Struggling smartphone maker BlackBerry is considering putting itself up for sale in a bid to turn around its fortunes.
When BlackBerry’s handsets first launched onto the market in 1999, they were one of the most coveted pieces of technology around – the first choice of high-flying business people with busy lives that needed organising.
But when Apple’s iPhone was introduced seven years later, BlackBerry struggled to retain its share of the market, a problem that was exacerbated by the popularity of Samsung’s flagship Galaxy devices.
Changing the company name from Research in Motion (RIM) to BlackBerry this year coincided with the two handsets designed to get the firm back on track – the BlackBerry Z10 and the BlackBerry Q10.
But, despite favourable reaction from critics and consumers, the new releases haven’t been enough to save BlackBerry in its current form and, forced to choose between going down the route of a joint venture or a sale, BlackBerry is understood to have opted for the sale option.
Timothy Dattels, chairman of a special committee set up to look at BlackBerry’s options, said: “Given the importance and strength of our technology, and the evolving industry and competitive landscape, we believe that now is the right time to explore strategic alternatives.”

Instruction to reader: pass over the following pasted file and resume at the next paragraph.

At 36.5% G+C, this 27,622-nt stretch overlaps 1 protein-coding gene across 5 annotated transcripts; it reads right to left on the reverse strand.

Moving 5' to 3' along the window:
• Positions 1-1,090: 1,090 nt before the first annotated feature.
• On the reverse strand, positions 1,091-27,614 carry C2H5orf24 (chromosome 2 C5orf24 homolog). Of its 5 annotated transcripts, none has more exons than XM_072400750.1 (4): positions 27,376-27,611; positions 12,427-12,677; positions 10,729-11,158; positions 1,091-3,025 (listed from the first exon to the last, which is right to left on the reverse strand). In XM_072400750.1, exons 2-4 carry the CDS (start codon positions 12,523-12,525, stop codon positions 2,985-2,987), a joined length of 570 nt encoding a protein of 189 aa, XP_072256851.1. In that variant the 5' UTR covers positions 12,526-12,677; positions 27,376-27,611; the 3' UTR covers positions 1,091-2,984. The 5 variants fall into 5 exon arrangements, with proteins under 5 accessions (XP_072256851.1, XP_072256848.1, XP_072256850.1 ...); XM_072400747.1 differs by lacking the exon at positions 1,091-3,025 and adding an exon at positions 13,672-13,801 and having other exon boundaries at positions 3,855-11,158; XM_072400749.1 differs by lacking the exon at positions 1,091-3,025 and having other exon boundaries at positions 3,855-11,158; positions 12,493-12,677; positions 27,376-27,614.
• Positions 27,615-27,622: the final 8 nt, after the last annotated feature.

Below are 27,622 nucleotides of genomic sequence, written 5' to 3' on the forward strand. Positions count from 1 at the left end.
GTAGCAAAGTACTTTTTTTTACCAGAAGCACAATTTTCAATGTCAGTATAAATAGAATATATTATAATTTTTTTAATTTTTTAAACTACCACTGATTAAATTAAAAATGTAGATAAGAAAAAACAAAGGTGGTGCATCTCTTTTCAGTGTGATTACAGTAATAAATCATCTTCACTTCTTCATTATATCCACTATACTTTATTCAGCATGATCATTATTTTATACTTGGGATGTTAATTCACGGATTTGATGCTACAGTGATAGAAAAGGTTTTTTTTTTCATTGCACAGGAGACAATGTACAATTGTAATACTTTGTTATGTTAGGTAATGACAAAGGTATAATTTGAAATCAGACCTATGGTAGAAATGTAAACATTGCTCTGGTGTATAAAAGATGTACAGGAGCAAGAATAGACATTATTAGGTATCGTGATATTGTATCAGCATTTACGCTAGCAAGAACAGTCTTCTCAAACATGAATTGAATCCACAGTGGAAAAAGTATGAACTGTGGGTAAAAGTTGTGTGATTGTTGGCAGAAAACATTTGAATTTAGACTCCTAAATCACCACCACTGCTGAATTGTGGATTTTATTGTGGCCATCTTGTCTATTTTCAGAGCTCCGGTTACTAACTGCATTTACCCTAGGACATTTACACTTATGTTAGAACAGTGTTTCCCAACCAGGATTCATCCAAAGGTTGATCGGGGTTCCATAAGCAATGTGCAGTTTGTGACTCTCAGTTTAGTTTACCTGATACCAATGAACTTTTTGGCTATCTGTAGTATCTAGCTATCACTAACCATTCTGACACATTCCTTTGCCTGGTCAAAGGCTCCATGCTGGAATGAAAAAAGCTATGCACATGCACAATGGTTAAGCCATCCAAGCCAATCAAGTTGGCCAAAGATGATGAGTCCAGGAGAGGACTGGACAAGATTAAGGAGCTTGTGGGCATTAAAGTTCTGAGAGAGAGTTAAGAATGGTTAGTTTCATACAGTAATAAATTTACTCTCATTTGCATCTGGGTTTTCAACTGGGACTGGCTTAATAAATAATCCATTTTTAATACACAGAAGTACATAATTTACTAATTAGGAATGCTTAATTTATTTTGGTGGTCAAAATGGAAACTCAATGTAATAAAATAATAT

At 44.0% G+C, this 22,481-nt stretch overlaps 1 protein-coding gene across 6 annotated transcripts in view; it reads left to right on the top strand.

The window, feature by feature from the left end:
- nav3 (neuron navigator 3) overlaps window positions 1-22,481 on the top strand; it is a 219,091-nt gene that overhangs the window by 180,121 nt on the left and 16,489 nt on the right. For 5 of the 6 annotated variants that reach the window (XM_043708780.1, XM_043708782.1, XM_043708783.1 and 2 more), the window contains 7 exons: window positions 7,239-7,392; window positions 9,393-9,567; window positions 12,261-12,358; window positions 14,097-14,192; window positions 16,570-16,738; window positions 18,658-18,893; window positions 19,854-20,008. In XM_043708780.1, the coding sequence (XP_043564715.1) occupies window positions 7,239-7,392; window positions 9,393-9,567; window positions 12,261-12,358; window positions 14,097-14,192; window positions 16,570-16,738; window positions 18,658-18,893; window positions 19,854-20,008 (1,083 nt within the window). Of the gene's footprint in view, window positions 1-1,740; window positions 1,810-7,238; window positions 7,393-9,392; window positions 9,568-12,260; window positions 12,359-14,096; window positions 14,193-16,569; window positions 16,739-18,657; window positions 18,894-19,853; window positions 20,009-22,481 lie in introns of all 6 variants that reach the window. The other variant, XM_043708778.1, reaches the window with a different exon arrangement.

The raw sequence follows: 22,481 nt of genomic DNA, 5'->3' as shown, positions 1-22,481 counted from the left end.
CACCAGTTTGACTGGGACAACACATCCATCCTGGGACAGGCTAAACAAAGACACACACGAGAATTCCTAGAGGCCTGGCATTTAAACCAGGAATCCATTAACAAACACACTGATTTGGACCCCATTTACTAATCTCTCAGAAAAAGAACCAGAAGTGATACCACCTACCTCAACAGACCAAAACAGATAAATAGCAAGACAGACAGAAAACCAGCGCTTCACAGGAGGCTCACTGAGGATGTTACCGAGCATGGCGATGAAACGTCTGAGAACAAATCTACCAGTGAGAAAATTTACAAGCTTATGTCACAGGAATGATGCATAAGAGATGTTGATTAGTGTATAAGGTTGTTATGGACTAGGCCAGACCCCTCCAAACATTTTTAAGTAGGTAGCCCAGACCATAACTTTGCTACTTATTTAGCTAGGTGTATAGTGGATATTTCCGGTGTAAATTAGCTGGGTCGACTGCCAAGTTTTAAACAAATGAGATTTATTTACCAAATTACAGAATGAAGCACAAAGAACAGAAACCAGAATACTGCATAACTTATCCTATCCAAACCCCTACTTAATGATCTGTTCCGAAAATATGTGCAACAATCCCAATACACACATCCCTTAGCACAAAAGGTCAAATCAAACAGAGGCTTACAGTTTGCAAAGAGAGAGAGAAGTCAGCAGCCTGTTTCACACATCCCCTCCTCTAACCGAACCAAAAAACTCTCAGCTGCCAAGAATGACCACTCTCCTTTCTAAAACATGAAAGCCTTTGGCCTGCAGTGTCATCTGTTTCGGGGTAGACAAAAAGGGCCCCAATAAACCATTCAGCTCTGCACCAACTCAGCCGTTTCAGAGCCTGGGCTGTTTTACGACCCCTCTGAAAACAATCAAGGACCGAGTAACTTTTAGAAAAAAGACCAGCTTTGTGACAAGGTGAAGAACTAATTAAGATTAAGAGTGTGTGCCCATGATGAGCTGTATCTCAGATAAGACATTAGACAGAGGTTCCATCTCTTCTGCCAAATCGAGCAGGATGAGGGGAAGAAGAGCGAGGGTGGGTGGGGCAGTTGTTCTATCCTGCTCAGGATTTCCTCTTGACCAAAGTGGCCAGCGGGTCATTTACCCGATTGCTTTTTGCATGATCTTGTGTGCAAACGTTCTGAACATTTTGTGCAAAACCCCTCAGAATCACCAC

Ben Wood, an analyst at CCS Insight said BlackBerry had been too “slow off the blocks when smartphones came out” and had found it impossible to catch up with Apple and Samsung who now have a formidable lead in the market.
Even price reductions for BlackBerry’s new handsets have failed to improve sales, with share prices tumbling as the new operating system fails to meet expectations.
Rumours are rife that BlackBerry’s biggest shareholder, Fairfax Financial, may emerge as a buyer after its chairman Prem Watsa resigned from the BlackBerry board, putting his decision down to potential conflicts of interest – or that Watsa himself may emerge as a backer in a private equity buyout.
It could be, however, that BlackBerry is broken up and sold off in parts. Its library of technology patents and the enterprise division which provides still-popular security technology to governments and top companies across the world could prove profitable.
Anyone with a spare $5bn will be in with more than a fighting chance of purchasing BlackBerry. At the end of June, BlackBerry is said to have had cash and investments worth around $3.1bn. The company’s patents’ portfolio is estimated to be worth another $2bn.
But, however much it sells for, BlackBerry’s chief executive Thorsten Heins said this was not the end of the road for BlackBerry and the technology it will continue to offer to consumers. “We continue to see compelling long-term opportunities for BlackBerry 10,” he said, adding: “We have exceptional technology that customers are embracing, we have a strong balance sheet and we are pleased with the progress that has been made in our transition.”
We will just have to wait to see what form that transition eventually leaves BlackBerry in.